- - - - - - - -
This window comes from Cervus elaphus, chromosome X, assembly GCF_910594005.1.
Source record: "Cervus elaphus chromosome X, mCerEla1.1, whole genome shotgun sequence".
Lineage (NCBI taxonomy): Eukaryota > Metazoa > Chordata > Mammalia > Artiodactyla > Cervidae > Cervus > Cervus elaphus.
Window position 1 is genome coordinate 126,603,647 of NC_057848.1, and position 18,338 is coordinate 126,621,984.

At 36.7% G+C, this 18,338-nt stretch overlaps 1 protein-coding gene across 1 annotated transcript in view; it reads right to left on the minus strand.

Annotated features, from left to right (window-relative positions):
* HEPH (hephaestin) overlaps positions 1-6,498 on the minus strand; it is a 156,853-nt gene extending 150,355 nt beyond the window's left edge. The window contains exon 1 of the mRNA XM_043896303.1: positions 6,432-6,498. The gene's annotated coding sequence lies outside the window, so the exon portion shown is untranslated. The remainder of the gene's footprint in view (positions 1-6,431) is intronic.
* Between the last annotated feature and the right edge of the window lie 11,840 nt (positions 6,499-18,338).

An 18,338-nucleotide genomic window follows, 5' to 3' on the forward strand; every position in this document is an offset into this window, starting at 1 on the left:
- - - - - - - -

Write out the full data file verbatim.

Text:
This window comes from Cervus elaphus, chromosome X, assembly GCF_910594005.1.
Source record: "Cervus elaphus chromosome X, mCerEla1.1, whole genome shotgun sequence".
Lineage (NCBI taxonomy): Eukaryota > Metazoa > Chordata > Mammalia > Artiodactyla > Cervidae > Cervus > Cervus elaphus.
Window position 1 is genome coordinate 126,603,647 of NC_057848.1, and position 18,338 is coordinate 126,621,984.

At 36.7% G+C, this 18,338-nt stretch overlaps 1 protein-coding gene across 1 annotated transcript in view; it reads right to left on the minus strand.

Annotated features, from left to right (window-relative positions):
* HEPH (hephaestin) overlaps positions 1-6,498 on the minus strand; it is a 156,853-nt gene extending 150,355 nt beyond the window's left edge. The window contains exon 1 of the mRNA XM_043896303.1: positions 6,432-6,498. The gene's annotated coding sequence lies outside the window, so the exon portion shown is untranslated. The remainder of the gene's footprint in view (positions 1-6,431) is intronic.
* Between the last annotated feature and the right edge of the window lie 11,840 nt (positions 6,499-18,338).

An 18,338-nucleotide genomic window follows, 5' to 3' on the forward strand; every position in this document is an offset into this window, starting at 1 on the left: